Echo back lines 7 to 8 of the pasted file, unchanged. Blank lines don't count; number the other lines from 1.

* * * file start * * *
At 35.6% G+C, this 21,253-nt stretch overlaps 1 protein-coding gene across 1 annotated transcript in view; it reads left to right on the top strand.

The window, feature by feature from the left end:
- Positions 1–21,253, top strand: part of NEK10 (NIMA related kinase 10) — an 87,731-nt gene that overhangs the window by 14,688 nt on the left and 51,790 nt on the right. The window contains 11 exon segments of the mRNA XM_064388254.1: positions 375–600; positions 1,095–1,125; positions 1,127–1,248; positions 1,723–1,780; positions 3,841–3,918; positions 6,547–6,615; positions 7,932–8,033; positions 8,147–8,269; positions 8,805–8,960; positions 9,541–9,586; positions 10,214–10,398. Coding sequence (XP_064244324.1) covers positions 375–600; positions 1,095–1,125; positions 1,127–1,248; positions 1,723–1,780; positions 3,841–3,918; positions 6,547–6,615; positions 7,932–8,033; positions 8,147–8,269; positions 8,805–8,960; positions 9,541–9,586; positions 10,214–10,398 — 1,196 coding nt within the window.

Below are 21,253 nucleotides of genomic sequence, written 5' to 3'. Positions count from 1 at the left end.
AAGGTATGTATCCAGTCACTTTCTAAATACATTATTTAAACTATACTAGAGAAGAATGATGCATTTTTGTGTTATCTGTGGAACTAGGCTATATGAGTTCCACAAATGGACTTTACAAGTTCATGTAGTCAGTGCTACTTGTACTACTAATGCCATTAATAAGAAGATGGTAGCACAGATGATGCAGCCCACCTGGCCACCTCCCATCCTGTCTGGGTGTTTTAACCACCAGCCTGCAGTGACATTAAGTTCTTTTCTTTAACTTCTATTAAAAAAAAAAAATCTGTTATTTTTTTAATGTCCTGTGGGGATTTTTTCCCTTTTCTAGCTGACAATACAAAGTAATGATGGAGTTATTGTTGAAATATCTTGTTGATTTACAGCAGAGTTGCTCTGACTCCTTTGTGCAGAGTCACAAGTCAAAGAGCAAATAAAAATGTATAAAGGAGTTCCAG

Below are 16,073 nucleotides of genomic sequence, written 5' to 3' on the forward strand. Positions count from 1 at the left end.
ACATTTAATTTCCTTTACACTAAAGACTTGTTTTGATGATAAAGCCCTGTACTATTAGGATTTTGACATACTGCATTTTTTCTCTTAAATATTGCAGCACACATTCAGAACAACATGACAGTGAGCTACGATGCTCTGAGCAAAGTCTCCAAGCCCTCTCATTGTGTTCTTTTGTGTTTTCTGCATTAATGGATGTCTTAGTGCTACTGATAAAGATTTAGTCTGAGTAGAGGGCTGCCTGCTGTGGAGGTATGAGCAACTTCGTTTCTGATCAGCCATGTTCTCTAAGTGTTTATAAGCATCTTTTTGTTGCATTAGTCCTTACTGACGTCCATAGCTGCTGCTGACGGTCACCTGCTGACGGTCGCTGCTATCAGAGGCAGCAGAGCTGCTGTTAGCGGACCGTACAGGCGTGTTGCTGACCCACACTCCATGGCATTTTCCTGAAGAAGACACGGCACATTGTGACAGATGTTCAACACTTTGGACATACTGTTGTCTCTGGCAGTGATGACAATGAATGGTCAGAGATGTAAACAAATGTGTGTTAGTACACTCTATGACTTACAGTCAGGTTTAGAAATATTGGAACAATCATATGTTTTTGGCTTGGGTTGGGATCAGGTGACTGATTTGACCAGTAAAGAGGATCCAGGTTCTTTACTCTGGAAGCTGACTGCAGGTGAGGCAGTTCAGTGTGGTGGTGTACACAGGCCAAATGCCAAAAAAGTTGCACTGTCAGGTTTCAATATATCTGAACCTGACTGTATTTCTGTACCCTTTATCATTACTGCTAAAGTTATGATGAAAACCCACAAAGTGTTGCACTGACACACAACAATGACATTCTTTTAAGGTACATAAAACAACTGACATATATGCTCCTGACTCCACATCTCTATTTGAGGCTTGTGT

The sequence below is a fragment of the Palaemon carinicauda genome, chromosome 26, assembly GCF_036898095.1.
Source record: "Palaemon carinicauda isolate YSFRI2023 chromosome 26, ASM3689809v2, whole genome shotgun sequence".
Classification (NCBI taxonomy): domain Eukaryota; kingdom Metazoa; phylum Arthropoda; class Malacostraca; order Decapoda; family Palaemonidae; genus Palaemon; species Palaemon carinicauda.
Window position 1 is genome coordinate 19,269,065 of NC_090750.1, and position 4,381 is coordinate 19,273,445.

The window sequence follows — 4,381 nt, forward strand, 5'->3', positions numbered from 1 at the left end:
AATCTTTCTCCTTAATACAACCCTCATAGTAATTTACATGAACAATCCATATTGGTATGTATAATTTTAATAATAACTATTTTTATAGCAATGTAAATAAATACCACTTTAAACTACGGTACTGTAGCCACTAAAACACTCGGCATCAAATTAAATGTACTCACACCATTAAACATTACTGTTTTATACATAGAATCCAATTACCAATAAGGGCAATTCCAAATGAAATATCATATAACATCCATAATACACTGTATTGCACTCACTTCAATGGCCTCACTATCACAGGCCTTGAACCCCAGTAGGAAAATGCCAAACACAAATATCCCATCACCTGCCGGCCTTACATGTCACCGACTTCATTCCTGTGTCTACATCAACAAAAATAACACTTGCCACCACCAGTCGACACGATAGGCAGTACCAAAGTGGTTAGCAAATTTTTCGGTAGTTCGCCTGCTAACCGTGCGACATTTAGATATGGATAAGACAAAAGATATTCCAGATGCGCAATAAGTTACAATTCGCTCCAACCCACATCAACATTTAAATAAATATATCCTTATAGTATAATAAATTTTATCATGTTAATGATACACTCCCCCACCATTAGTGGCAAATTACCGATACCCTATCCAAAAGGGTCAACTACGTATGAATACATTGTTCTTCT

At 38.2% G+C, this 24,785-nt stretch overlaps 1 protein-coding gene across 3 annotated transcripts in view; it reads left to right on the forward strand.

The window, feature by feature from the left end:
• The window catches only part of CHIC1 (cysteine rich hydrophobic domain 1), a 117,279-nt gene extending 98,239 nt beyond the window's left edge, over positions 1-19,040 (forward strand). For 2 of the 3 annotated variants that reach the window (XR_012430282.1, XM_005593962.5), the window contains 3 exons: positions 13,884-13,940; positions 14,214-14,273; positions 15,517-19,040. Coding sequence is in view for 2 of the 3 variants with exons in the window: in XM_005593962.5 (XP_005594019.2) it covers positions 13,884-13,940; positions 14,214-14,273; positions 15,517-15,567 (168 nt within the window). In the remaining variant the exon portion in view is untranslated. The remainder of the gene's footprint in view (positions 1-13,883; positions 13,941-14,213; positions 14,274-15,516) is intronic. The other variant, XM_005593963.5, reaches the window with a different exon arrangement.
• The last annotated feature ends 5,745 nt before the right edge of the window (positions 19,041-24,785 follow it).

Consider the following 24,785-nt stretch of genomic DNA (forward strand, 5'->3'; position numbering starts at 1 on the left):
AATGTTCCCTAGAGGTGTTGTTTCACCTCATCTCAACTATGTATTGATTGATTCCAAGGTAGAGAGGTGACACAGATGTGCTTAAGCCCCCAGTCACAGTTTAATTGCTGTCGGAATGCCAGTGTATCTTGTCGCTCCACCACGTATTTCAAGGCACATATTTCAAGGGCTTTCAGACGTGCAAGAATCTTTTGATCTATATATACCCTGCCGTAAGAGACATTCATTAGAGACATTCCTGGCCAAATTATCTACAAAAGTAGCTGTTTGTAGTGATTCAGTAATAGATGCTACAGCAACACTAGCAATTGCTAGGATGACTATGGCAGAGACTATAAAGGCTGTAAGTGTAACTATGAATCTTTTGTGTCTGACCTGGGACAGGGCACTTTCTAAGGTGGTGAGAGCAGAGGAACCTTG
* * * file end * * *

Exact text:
ACATTTAATTTCCTTTACACTAAAGACTTGTTTTGATGATAAAGCCCTGTACTATTAGGATTTTGACATACTGCATTTTTTCTCTTAAATATTGCAGCACACATTCAGAACAACATGACAGTGAGCTACGATGCTCTGAGCAAAGTCTCCAAGCCCTCTCATTGTGTTCTTTTGTGTTTTCTGCATTAATGGATGTCTTAGTGCTACTGATAAAGATTTAGTCTGAGTAGAGGGCTGCCTGCTGTGGAGGTATGAGCAACTTCGTTTCTGATCAGCCATGTTCTCTAAGTGTTTATAAGCATCTTTTTGTTGCATTAGTCCTTACTGACGTCCATAGCTGCTGCTGACGGTCACCTGCTGACGGTCGCTGCTATCAGAGGCAGCAGAGCTGCTGTTAGCGGACCGTACAGGCGTGTTGCTGACCCACACTCCATGGCATTTTCCTGAAGAAGACACGGCACATTGTGACAGATGTTCAACACTTTGGACATACTGTTGTCTCTGGCAGTGATGACAATGAATGGTCAGAGATGTAAACAAATGTGTGTTAGTACACTCTATGACTTACAGTCAGGTTTAGAAATATTGGAACAATCATATGTTTTTGGCTTGGGTTGGGATCAGGTGACTGATTTGACCAGTAAAGAGGATCCAGGTTCTTTACTCTGGAAGCTGACTGCAGGTGAGGCAGTTCAGTGTGGTGGTGTACACAGGCCAAATGCCAAAAAAGTTGCACTGTCAGGTTTCAATATATCTGAACCTGACTGTATTTCTGTACCCTTTATCATTACTGCTAAAGTTATGATGAAAACCCACAAAGTGTTGCACTGACACACAACAATGACATTCTTTTAAGGTACATAAAACAACTGACATATATGCTCCTGACTCCACATCTCTATTTGAGGCTTGTGT

The sequence below is a fragment of the Palaemon carinicauda genome, chromosome 26, assembly GCF_036898095.1.